Painting your boat is important for at least two reasons:
- A painted boat looks good.
Right, now that the hard philosophy is over, we can continue to the discussion. Firstly the second point, regarding aesthetics. As our friend put it:”A sailboat can be of any color, as long as it is white.” And our boat is white. That ends the first discussion.
Okay, there is one thing more. High gloss paints, unless black, will bring out every little surface texture. So if you are highly sensitive to fiberglass showing under the paint, then apply more epoxy fillet and sand until satisfied. Ideal-smooth geometry is the key to an ideal cover. We chose to accept the rough look, fiberglass texture showing all over the place, because we were utterly tired of sanding. At given hull speed, there is nothing practical about a super fine finish.. arguably.
Second comes the chemical protection. Namely the WestSystem epoxy we used is not in long term UV resistant (are any “pure” epoxies?) and thus needs something to cover its nudity. Secondly, paint can protect against osmosis, or so called blisters (West System is real scientific about them here). Of course there are other aspects of paints, but I dare say that these are the main ones. What you need depends on what you have.
For a weekend cruiser that goes in and out of water, that has a fiberglass coated bottom, perhaps all you need to bother with is the color and wear. Once you get to longer trips, longer stays in docks, then you need antifouling.
By the Internet, the best boat topcoats (outside) are two part polyurethane paints. Most of them apply for above deck and below deck, need a two part primer and need at least two coats (average coverage under 10 m^2/L). Below deck paints are usually antifouls.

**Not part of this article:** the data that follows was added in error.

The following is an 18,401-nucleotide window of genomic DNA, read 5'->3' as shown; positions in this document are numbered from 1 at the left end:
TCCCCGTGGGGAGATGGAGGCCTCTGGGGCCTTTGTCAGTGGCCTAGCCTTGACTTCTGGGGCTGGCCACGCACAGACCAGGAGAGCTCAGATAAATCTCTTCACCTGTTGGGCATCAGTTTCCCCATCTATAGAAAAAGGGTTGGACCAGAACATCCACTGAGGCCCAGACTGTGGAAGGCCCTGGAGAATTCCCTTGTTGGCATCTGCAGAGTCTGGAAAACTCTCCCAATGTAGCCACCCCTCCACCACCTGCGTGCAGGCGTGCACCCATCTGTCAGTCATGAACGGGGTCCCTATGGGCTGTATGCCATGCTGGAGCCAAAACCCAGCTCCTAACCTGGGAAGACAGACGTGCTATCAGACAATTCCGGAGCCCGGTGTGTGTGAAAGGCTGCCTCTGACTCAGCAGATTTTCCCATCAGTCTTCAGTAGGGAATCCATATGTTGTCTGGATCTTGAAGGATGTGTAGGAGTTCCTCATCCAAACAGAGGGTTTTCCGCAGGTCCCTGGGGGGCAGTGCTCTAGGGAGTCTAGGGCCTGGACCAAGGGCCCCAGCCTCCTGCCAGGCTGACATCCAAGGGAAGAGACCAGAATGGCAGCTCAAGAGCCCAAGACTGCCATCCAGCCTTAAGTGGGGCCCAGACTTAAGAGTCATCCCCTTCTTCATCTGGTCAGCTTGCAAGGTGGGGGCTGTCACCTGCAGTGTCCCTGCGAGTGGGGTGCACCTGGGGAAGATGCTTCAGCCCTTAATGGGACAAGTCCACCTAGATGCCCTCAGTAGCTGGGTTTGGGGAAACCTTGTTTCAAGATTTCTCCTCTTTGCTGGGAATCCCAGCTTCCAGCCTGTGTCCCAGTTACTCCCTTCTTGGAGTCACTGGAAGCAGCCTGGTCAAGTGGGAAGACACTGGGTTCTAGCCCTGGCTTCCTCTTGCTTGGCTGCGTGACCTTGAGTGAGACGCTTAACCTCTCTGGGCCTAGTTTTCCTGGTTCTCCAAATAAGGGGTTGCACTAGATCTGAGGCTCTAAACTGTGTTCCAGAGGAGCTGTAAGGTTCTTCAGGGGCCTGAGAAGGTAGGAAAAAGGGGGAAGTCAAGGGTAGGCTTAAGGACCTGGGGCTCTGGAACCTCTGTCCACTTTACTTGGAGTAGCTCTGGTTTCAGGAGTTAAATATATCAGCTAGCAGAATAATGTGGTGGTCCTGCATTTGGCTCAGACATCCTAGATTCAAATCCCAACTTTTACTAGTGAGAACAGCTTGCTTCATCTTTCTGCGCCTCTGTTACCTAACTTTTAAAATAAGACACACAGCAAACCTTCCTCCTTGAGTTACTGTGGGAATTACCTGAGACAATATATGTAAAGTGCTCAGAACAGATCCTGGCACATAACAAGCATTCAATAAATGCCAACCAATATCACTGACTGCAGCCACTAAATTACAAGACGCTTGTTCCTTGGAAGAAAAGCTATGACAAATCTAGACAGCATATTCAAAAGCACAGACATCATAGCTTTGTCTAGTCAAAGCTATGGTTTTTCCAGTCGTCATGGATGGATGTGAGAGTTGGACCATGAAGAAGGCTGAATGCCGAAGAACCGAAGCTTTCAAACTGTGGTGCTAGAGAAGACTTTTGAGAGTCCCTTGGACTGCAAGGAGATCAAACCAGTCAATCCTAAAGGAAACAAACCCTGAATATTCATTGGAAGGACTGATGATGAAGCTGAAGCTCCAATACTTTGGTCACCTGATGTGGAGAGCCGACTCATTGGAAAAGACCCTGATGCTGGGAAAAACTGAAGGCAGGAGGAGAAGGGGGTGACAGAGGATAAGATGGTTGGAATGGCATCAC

On Fafnir we decided not to antifoul the boat, because it is cheaper and we are hoping it to be a weekend or week sailer (all 600 kg of it), not standing in water for all too long.
There are also one component polyurethane paints. John Welsford has said that some of his “test pieces” have survived the nicest with single component polyurethane coats. Other forums say that you can forget about single component paints, they suck. So, again, it is open to discussion. Wikipedia can help, if you know what you are reading.
What we used
We decided, as was recommended, to paint with a two component paint, because all our
references said that we ought to forget about single part paints. You need to repaint them every year. That is the saying around here. So we got the cheapest we found, which also turns out to be highly recommended, Wilckens Yachtline Epoxyd Primer and Wilckens DD Hartlack.
Both are two part paints (epoxy primer and polyutherane topcoat), costing around 15-20 EUR per 0,75 L (both parts included) and cover around 8-10 m^2 per litre (as do most other un-diluted paints). Wilckens is arguably the largest marine paints producer in Germany, a land of quality, as we know. It is 2-3 times cheaper than other paints. The price difference arguably comes from the fact that since Wilckens produces paint in large quantities, the smaller hobby-patches can be cheaper. Other well known alternatives are International (the most expensive) and Hempel. At least over here in Europe.